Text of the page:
Horne attended Auburn University, where she received a Fine Arts degree, cum laude, Phi Kappa Phi in 1995. Her focus was on printmaking. Shortly after graduating, she returned to the University of West Georgia to receive her teaching certification in art education.
Horne knew her calling was to share her love of art through teaching. She has taught in both public and private schools at all grade levels during her 25-year career. She has also taught adult painting workshops throughout the United States.
She currently has an online teaching platform called Paint Something, where students from all over the world join her painting classes. Horne has been a digital photography and painting instructor at Northgate High School in Coweta County for the past seven years.
Erin Smith Teets is an artist and art teacher who lives and works in Newnan. Her typical work features a limited color palette and a mix of water-based and drawing media. The manipulation of media is designed to evoke a sense of impermanence, mystery, and the psychological layers of the mind.
Through the symbolic use of imagery such as the crow or the cicada, she seeks to establish connections between the natural and spiritual worlds and continuously examine her own personal metamorphosis.
A desire to improve both her studio and her teaching methods led her to begin her master’s degree at Kennesaw State University in the fall of 2021. Her experiences in the Master of Arts in Art and Design have led her not only to diversify her artistic repertoire, but also to broaden her teaching ideologies.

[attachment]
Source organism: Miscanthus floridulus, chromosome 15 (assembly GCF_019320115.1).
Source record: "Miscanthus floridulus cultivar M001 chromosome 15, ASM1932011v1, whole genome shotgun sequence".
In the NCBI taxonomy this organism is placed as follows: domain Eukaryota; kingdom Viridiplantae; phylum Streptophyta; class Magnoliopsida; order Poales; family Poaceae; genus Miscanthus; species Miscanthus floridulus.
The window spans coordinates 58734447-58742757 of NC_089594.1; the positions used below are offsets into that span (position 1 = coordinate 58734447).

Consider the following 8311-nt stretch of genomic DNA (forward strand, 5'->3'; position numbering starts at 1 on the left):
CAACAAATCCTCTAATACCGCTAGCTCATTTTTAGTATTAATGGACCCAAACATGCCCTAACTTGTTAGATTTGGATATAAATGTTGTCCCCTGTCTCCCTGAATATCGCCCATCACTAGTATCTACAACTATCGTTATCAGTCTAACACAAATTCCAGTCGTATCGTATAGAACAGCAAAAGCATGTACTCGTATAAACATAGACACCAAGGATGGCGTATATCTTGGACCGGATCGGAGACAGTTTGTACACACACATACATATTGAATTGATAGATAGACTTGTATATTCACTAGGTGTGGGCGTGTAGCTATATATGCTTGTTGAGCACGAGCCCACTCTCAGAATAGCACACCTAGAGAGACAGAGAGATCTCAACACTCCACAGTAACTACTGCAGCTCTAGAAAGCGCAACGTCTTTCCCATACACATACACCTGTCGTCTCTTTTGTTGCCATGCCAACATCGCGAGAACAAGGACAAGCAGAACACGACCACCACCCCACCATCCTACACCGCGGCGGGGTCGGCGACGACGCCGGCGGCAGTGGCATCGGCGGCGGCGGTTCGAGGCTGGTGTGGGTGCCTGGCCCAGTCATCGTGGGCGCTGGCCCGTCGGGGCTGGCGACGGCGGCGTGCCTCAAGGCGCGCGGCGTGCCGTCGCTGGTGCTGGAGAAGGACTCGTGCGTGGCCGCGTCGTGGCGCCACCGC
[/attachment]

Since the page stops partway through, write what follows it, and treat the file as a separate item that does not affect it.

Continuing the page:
Erin is happily married to her 21-year-old husband Richard and mother to 12-year-old German shepherd Ava. A native of Fayetteville, she graduated from Fayette County High School in 1991 before enrolling at Georgia State University.
It was during her pivotal years at Georgia State, under the tutelage of highly qualified and influential teachers, that she not only honed her artistic skills, but was also inspired to continue teaching art.
After receiving a Bachelor of Fine Arts in Art Education in 1997, she taught art at Pate’s Creek Elementary in Stockbridge for two years. After settling in Newnan with her husband, she taught at Madras Middle School for three years before transferring to Northgate High School.
NGHS has been their proud second home for 19 years. Her mission is to empower students through the creative process, instilling in them the same sense of accomplishment and confidence that her former teachers instilled in her.
It is their sincere hope that no matter what path they take in life, they will develop a lifelong love and appreciation for the arts.